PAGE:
Today, there are more government tax auditors, larger penalties, and a greater probability of being selected for examination than ever before. This makes it more important than ever that you protect your company from the increasing probability of a misclassification audit, a challenge from a labor law agency or even a civil suit from a disgruntled former consultant. Any of these events can trigger all the others, resulting in large liabilities, damaged company reputations, and a loss of productive time for management.
Here are a few tips to consider that will help to protect your business when engaging an independent contractor (IC):
• Be sure your written agreement clearly defines what the consultant is expected to accomplish, with clear, measureable milestones and deliverables. The agreement should also clearly define when the project will be completed, so everyone knows when the consultant should leave.
• Once the project is successfully completed, the consultant’s services should be terminated. If you want to keep the consultant working for you, then do it right. A common mistake is “extending” the consultant in a series of “new IC projects” that, when viewed in the long term, look like a continuing and permanent relationship. Enforcement agencies typically see such a relationship as employment — not as an IC.
• Your project manager should focus on the end results of the project — the milestones and deliverables — not on the methods and means used by the consultant to achieve them. The procedures followed, hours worked, the type of tools used, or even where the work is performed, ideally should not be a consideration as long as you obtain the end results detailed in the contract.
• It is best if the consultant has an established business prior to coming to you. For example, does s/he have a corporation where all the proper taxes are withheld and reported? Does the consultant market his/her business to gain new clients? Does the consultant currently have other clients not related to your business?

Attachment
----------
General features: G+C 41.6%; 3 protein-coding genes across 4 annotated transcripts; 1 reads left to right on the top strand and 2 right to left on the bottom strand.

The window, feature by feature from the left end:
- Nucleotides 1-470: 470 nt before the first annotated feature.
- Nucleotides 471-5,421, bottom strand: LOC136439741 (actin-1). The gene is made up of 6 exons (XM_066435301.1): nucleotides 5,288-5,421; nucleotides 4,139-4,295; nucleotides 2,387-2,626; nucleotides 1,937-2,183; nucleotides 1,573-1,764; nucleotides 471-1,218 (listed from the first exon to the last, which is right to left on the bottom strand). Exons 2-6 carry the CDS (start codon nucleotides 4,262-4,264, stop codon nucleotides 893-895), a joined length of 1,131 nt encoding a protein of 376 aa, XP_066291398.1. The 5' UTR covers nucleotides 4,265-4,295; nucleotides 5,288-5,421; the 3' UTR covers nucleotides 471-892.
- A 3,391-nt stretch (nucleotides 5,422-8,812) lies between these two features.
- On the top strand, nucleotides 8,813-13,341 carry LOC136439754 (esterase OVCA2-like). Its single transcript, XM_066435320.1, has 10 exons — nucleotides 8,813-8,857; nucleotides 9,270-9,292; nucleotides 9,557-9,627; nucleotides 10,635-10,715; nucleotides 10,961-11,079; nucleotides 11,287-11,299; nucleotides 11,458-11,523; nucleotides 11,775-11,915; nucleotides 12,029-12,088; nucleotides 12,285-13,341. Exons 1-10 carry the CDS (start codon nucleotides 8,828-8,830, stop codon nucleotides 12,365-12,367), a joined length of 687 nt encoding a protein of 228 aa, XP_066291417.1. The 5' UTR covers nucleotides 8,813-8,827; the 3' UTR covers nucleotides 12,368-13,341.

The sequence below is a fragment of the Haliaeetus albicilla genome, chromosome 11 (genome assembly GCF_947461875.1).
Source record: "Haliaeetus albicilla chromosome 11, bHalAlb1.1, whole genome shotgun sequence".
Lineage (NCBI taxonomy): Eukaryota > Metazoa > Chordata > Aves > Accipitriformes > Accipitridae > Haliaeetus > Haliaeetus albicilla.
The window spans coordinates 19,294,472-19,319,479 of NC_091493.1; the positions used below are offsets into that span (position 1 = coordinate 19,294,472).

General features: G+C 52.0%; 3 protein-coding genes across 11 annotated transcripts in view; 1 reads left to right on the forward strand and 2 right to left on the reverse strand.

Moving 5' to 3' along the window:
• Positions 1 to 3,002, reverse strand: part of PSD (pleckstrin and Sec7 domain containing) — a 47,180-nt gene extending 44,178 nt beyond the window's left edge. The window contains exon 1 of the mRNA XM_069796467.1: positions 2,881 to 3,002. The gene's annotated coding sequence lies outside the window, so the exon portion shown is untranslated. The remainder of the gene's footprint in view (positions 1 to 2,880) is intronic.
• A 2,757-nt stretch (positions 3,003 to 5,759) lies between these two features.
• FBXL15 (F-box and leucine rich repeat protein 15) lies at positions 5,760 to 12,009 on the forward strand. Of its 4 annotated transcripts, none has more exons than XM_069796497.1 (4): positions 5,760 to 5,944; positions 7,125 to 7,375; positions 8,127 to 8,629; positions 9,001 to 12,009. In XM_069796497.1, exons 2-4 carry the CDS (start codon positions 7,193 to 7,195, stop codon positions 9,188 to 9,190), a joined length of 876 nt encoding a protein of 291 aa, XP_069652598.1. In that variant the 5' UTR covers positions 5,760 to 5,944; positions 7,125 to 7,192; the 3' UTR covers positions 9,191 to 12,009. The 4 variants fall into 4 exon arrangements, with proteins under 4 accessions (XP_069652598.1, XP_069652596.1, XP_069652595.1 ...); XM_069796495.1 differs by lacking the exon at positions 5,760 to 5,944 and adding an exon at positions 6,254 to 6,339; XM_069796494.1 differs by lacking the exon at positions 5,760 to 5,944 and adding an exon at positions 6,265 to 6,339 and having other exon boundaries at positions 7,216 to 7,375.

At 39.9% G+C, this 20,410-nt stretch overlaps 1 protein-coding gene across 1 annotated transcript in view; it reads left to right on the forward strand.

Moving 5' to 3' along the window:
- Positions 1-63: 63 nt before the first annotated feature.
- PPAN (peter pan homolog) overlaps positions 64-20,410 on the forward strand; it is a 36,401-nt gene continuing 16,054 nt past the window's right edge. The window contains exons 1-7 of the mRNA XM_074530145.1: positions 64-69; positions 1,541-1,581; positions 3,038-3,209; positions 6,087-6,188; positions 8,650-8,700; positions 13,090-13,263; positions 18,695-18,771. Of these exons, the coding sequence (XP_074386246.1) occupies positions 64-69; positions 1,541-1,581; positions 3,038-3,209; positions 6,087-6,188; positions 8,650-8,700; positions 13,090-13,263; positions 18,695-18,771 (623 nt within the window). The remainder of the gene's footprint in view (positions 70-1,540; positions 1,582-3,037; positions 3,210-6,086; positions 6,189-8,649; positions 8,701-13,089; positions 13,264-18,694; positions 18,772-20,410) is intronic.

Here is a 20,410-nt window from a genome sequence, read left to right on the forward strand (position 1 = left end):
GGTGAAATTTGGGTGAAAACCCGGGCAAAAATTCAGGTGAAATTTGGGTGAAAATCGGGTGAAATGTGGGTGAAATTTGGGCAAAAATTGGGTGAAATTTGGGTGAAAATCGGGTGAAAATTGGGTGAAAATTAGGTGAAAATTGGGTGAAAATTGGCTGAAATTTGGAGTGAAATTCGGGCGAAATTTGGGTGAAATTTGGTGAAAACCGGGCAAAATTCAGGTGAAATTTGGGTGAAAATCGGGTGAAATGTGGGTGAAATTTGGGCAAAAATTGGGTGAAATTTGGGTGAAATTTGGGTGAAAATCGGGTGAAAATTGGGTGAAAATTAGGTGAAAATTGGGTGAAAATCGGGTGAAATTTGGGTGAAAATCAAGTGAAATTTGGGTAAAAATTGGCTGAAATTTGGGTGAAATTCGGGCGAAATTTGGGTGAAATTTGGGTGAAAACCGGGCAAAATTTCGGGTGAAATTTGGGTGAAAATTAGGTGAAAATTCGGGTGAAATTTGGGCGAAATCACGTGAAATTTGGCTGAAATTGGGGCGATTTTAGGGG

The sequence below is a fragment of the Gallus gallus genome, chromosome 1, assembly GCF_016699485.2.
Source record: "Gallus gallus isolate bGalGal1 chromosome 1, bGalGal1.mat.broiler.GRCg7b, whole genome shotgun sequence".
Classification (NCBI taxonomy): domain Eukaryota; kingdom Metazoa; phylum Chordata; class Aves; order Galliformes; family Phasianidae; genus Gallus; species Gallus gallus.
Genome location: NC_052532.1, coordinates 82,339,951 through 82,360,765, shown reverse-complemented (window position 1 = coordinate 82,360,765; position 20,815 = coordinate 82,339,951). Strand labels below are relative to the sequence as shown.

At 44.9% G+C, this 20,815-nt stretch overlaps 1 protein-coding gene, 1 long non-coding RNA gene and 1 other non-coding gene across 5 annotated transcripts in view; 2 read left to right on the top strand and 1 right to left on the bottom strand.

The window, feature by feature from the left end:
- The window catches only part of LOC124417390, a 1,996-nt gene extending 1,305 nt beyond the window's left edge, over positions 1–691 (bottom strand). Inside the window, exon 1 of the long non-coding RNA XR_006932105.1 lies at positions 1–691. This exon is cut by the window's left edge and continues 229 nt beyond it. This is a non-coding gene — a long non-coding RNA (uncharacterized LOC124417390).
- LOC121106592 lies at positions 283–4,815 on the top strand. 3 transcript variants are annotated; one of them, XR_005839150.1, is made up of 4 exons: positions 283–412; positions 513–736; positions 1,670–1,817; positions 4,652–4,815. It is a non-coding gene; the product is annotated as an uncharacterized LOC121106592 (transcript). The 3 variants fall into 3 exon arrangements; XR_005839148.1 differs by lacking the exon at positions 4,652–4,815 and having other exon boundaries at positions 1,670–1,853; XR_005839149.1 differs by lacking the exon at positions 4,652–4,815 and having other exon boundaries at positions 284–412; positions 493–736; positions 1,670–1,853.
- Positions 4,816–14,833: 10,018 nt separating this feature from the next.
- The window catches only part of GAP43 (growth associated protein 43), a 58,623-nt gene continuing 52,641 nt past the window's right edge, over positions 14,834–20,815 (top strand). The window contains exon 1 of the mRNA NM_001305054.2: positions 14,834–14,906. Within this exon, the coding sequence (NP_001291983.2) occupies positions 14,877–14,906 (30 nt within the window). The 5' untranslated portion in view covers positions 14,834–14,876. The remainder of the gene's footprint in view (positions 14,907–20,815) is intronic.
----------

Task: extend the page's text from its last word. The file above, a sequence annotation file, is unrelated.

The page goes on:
• A guaranteed red flag for the IRS and other enforcement agencies is engaging a recently terminated or retired employee as an IC. This stands out on the IRS radar as a priority target. Enforcement agencies are likely to ask you “What is this consultant doing differently from when you reported him/her as an employee? How is the work different? How is the working relationship different? Why did you stop considering the consultant an employee? A previous employee can continue providing services for you after leaving; however, there are some safeguards you should employ. One of them may be to engage the worker through a third-party vendor, so that the tax reporting (either W-2 or 1099) is not by the previous employer.
This list obviously does not exhaust all the considerations when engaging ICs. To protect your company you need to stay abreast of the latest trends and changes in regulations and laws. Staying current is a full-time work — something best suited for the experts.
Disclaimer: Given the general nature and context of this article, the material presented should not be relied upon or construed as either tax or legal advice. For specific information on recent developments, the effects of particular factual situations or of a particular law in regards to your business, or before making decisions based upon this presentation, you should obtain the opinion of a qualified expert.